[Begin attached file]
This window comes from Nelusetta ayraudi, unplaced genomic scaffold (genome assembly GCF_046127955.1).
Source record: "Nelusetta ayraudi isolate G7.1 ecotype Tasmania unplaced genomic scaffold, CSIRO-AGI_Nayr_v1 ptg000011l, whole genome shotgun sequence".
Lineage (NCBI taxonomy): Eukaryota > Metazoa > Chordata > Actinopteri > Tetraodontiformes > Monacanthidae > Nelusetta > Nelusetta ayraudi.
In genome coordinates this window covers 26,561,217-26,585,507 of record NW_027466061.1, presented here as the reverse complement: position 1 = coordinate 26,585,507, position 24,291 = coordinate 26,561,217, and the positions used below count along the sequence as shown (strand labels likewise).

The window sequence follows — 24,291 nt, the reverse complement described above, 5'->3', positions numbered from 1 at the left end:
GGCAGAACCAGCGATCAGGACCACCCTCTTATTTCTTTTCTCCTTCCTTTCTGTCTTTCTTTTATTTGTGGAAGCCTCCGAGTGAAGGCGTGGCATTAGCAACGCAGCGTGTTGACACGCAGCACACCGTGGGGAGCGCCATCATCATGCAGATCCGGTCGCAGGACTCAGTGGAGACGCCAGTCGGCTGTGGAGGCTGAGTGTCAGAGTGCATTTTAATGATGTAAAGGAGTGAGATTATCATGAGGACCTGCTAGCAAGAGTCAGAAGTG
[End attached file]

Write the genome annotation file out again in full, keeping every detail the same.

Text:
This window comes from Nelusetta ayraudi, unplaced genomic scaffold (genome assembly GCF_046127955.1).
Source record: "Nelusetta ayraudi isolate G7.1 ecotype Tasmania unplaced genomic scaffold, CSIRO-AGI_Nayr_v1 ptg000011l, whole genome shotgun sequence".
Lineage (NCBI taxonomy): Eukaryota > Metazoa > Chordata > Actinopteri > Tetraodontiformes > Monacanthidae > Nelusetta > Nelusetta ayraudi.
In genome coordinates this window covers 26,561,217-26,585,507 of record NW_027466061.1, presented here as the reverse complement: position 1 = coordinate 26,585,507, position 24,291 = coordinate 26,561,217, and the positions used below count along the sequence as shown (strand labels likewise).

The window sequence follows — 24,291 nt, the reverse complement described above, 5'->3', positions numbered from 1 at the left end:
GGCAGAACCAGCGATCAGGACCACCCTCTTATTTCTTTTCTCCTTCCTTTCTGTCTTTCTTTTATTTGTGGAAGCCTCCGAGTGAAGGCGTGGCATTAGCAACGCAGCGTGTTGACACGCAGCACACCGTGGGGAGCGCCATCATCATGCAGATCCGGTCGCAGGACTCAGTGGAGACGCCAGTCGGCTGTGGAGGCTGAGTGTCAGAGTGCATTTTAATGATGTAAAGGAGTGAGATTATCATGAGGACCTGCTAGCAAGAGTCAGAAGTG